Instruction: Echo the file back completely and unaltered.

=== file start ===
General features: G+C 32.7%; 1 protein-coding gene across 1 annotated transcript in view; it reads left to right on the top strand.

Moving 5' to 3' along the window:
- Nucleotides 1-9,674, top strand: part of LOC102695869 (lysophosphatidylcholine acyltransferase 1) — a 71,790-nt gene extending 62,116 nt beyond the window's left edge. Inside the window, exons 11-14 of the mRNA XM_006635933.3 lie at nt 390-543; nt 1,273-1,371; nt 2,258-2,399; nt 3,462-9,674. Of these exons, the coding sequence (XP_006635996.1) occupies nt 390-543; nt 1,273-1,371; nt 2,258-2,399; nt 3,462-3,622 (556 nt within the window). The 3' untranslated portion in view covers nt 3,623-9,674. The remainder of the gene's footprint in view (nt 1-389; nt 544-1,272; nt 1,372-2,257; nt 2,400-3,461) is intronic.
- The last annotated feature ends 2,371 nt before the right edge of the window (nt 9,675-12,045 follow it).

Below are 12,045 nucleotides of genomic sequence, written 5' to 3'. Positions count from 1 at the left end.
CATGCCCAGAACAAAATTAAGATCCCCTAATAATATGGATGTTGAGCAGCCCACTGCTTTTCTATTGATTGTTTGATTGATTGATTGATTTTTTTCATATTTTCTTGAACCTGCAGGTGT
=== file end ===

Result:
General features: G+C 32.7%; 1 protein-coding gene across 1 annotated transcript in view; it reads left to right on the top strand.

Moving 5' to 3' along the window:
- Nucleotides 1-9,674, top strand: part of LOC102695869 (lysophosphatidylcholine acyltransferase 1) — a 71,790-nt gene extending 62,116 nt beyond the window's left edge. Inside the window, exons 11-14 of the mRNA XM_006635933.3 lie at nt 390-543; nt 1,273-1,371; nt 2,258-2,399; nt 3,462-9,674. Of these exons, the coding sequence (XP_006635996.1) occupies nt 390-543; nt 1,273-1,371; nt 2,258-2,399; nt 3,462-3,622 (556 nt within the window). The 3' untranslated portion in view covers nt 3,623-9,674. The remainder of the gene's footprint in view (nt 1-389; nt 544-1,272; nt 1,372-2,257; nt 2,400-3,461) is intronic.
- The last annotated feature ends 2,371 nt before the right edge of the window (nt 9,675-12,045 follow it).

Below are 12,045 nucleotides of genomic sequence, written 5' to 3'. Positions count from 1 at the left end.
CATGCCCAGAACAAAATTAAGATCCCCTAATAATATGGATGTTGAGCAGCCCACTGCTTTTCTATTGATTGTTTGATTGATTGATTGATTTTTTTCATATTTTCTTGAACCTGCAGGTGT